Friday

3rd Apr 2020

Far-right party helps to bring down Swedish government

  • Lofven took power on 3 October (Photo: consilium.europa.eu)

Sweden’s left-green coalition has called elections on 22 March after an anti-immigrant party helped defeat its draft budget.

Stefan Lofven, the Socialist Democrat PM, announced the move on Wednesday (3 December) following a parliament vote on his spending proposals.

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His budget fell when the Sweden Democrats, which says the Nordic country should cut immigration by 90 percent, voted together with four centre-right parties, including the Moderates of former prime minister Fredrik Reinfeldt and former foreign minister Carl Bildt.

The right-wing bloc won by 182 votes to 153, with the Sweden Democrats holding 49 seats in the Riksdag.

Lofven’s government had been in power for just 69 days, making it the second-shortest in Swedish history since PM Felix Harmin in 1932 (49 days).

The March election also marks Sweden’s first extraordinary vote since 1958.

Lofven told press on Wednesday he took the step because he couldn't let the Sweden Democrats - considered pariahs by mainstream Swedish society - “dictate the terms” of how he rules the country.

“The [centre-right] parties did not take responsibility for their promise not to give the Sweden Democrats decisive influence in Swedish politics – this is an irresponsible action of these parties and is unprecedented in our political history”, he noted.

His party added in a statement the centre-right gave the Sweden Democrats a licence to “create chaos” on the political scene by refusing to negotiate with the left.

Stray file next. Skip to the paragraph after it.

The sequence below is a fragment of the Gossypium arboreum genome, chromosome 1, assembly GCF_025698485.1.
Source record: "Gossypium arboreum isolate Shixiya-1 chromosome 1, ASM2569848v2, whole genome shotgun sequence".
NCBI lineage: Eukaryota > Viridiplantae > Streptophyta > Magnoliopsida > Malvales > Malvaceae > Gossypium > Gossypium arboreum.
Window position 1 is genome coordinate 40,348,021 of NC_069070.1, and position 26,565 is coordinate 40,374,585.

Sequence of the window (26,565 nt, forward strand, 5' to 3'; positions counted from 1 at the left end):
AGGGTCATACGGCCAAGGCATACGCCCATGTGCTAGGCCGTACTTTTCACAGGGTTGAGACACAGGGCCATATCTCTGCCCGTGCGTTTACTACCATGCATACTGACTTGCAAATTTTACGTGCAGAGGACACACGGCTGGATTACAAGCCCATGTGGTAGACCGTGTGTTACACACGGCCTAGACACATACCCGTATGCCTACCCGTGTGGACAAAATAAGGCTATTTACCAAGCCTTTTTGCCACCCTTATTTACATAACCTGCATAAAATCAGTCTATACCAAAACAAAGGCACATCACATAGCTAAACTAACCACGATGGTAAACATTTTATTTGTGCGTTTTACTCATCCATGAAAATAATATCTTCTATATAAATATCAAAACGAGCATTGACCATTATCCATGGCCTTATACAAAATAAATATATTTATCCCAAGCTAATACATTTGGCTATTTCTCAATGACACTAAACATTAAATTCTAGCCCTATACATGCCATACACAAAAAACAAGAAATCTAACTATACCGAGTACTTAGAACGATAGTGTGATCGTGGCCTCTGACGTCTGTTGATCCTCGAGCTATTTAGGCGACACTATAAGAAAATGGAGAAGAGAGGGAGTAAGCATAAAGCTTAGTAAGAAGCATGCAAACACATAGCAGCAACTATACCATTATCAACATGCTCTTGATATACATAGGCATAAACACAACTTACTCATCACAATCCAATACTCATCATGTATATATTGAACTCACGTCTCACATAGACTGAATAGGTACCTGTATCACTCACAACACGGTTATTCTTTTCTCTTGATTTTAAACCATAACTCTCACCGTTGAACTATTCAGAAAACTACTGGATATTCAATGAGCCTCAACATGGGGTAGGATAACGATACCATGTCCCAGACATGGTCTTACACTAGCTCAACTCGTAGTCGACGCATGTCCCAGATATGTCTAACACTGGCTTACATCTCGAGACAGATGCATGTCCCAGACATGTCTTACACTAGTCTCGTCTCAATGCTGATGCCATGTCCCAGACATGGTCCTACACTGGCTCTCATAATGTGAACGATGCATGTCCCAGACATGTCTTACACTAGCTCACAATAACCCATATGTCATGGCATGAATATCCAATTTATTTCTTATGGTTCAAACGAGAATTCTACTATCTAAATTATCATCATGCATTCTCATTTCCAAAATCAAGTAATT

For his part, Bildt said on Twitter the situation is a: “Unique crisis. Very little will be the same after this”.

But he blamed Lofven for the mess, saying the Socialists made a “critical mistake” and “burned bridges” by refusing to accommodate the right’s budget concerns.

Annie Loof, the head of the centre-right Centre Party, said Lofven had “thrown down a gauntlet”.

Meanwhile, the leader of the Sweden Democrats, Mattias Karlsson, said the March election will be a “de facto referendum” on immigration.

“Immigration is devouring too many resources and is tearing Sweden apart … we will focus entirely on this issue”.

Sweden, home to some 10 million people, is on course to handle 83,000 asylum applications in 2014 - the highest per capita rate in the EU.

It projects 95,000 claims next year, compared to 55,000 in 2013. The majority come from Syria after Sweden offered permanent residence to people fleeing the civil war.

Fringe far-right parties causing an upset in mainstream politics is emerging as a new pattern in Europe.

Anti-immigrant and anti-EU factions in France, the Netherlands, and in the UK have swayed the centre-left and centre-right toward more populist policies.

The situation is also similar in Finland, where the anti-EU Finns Party - the third largest in parliament - has orchestrated a vote of no confidence in the ruling coalition on Thursday over its contribution to EU bailout funds.

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Ten asylum homes across Sweden were set alight in October. As police search for the culprits, debate is rife on how to cope with the influx of migrants and the rhetoric of the far-right Sweden Democrats.

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Belgium's King Philippe has given interim prime minister Sophie Wilmès the task of forming a government, after seven opposition parties agreed to support it. The agreement came after a political drama - and there are doubts if it will hold.

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